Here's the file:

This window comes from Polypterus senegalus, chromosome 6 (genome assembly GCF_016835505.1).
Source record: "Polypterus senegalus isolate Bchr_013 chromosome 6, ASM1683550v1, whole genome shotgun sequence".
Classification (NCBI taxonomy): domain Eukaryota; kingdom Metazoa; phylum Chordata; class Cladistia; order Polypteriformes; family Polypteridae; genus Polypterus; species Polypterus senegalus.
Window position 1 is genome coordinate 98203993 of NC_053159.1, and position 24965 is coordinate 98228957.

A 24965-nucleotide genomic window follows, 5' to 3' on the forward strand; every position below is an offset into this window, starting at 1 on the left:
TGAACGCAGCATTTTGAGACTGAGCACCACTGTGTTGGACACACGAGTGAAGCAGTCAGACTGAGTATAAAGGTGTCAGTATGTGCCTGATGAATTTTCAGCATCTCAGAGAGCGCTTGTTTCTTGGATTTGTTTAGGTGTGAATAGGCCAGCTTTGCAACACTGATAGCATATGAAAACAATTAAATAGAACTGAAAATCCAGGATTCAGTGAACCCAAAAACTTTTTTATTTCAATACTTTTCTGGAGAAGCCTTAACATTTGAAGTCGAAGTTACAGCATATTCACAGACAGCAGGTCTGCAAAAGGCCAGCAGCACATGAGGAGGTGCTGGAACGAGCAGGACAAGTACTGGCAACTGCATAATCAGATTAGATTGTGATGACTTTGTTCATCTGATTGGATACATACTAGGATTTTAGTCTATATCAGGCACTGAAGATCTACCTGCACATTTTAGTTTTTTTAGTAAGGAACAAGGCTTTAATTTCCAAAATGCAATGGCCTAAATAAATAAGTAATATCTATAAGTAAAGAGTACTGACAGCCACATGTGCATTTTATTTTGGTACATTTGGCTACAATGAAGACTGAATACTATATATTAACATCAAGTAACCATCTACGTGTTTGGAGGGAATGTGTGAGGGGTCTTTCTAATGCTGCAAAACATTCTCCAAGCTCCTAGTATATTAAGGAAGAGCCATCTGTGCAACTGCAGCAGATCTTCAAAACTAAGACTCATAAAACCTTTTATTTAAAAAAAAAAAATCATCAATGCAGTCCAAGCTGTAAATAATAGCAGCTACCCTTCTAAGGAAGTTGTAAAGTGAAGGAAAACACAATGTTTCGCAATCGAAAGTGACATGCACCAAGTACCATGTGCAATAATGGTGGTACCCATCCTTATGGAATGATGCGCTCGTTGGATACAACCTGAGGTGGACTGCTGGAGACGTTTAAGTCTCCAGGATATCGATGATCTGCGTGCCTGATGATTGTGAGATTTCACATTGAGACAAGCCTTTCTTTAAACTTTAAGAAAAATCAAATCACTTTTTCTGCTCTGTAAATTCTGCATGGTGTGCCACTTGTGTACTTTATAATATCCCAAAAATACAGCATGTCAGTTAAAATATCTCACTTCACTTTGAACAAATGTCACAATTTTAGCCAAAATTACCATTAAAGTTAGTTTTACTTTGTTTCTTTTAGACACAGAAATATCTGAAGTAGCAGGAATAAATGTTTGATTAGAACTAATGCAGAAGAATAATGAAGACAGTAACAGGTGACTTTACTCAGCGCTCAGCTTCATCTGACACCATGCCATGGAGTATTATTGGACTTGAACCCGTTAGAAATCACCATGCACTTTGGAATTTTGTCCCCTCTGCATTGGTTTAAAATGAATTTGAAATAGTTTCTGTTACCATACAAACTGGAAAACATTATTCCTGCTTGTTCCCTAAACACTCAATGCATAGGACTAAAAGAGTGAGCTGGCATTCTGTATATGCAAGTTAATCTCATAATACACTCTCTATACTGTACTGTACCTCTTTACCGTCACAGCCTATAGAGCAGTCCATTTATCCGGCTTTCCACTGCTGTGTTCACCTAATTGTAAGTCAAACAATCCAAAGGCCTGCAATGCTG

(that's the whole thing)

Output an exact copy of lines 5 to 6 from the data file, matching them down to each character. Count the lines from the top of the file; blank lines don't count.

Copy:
A 24965-nucleotide genomic window follows, 5' to 3' on the forward strand; every position below is an offset into this window, starting at 1 on the left:
TGAACGCAGCATTTTGAGACTGAGCACCACTGTGTTGGACACACGAGTGAAGCAGTCAGACTGAGTATAAAGGTGTCAGTATGTGCCTGATGAATTTTCAGCATCTCAGAGAGCGCTTGTTTCTTGGATTTGTTTAGGTGTGAATAGGCCAGCTTTGCAACACTGATAGCATATGAAAACAATTAAATAGAACTGAAAATCCAGGATTCAGTGAACCCAAAAACTTTTTTATTTCAATACTTTTCTGGAGAAGCCTTAACATTTGAAGTCGAAGTTACAGCATATTCACAGACAGCAGGTCTGCAAAAGGCCAGCAGCACATGAGGAGGTGCTGGAACGAGCAGGACAAGTACTGGCAACTGCATAATCAGATTAGATTGTGATGACTTTGTTCATCTGATTGGATACATACTAGGATTTTAGTCTATATCAGGCACTGAAGATCTACCTGCACATTTTAGTTTTTTTAGTAAGGAACAAGGCTTTAATTTCCAAAATGCAATGGCCTAAATAAATAAGTAATATCTATAAGTAAAGAGTACTGACAGCCACATGTGCATTTTATTTTGGTACATTTGGCTACAATGAAGACTGAATACTATATATTAACATCAAGTAACCATCTACGTGTTTGGAGGGAATGTGTGAGGGGTCTTTCTAATGCTGCAAAACATTCTCCAAGCTCCTAGTATATTAAGGAAGAGCCATCTGTGCAACTGCAGCAGATCTTCAAAACTAAGACTCATAAAACCTTTTATTTAAAAAAAAAAAATCATCAATGCAGTCCAAGCTGTAAATAATAGCAGCTACCCTTCTAAGGAAGTTGTAAAGTGAAGGAAAACACAATGTTTCGCAATCGAAAGTGACATGCACCAAGTACCATGTGCAATAATGGTGGTACCCATCCTTATGGAATGATGCGCTCGTTGGATACAACCTGAGGTGGACTGCTGGAGACGTTTAAGTCTCCAGGATATCGATGATCTGCGTGCCTGATGATTGTGAGATTTCACATTGAGACAAGCCTTTCTTTAAACTTTAAGAAAAATCAAATCACTTTTTCTGCTCTGTAAATTCTGCATGGTGTGCCACTTGTGTACTTTATAATATCCCAAAAATACAGCATGTCAGTTAAAATATCTCACTTCACTTTGAACAAATGTCACAATTTTAGCCAAAATTACCATTAAAGTTAGTTTTACTTTGTTTCTTTTAGACACAGAAATATCTGAAGTAGCAGGAATAAATGTTTGATTAGAACTAATGCAGAAGAATAATGAAGACAGTAACAGGTGACTTTACTCAGCGCTCAGCTTCATCTGACACCATGCCATGGAGTATTATTGGACTTGAACCCGTTAGAAATCACCATGCACTTTGGAATTTTGTCCCCTCTGCATTGGTTTAAAATGAATTTGAAATAGTTTCTGTTACCATACAAACTGGAAAACATTATTCCTGCTTGTTCCCTAAACACTCAATGCATAGGACTAAAAGAGTGAGCTGGCATTCTGTATATGCAAGTTAATCTCATAATACACTCTCTATACTGTACTGTACCTCTTTACCGTCACAGCCTATAGAGCAGTCCATTTATCCGGCTTTCCACTGCTGTGTTCACCTAATTGTAAGTCAAACAATCCAAAGGCCTGCAATGCTG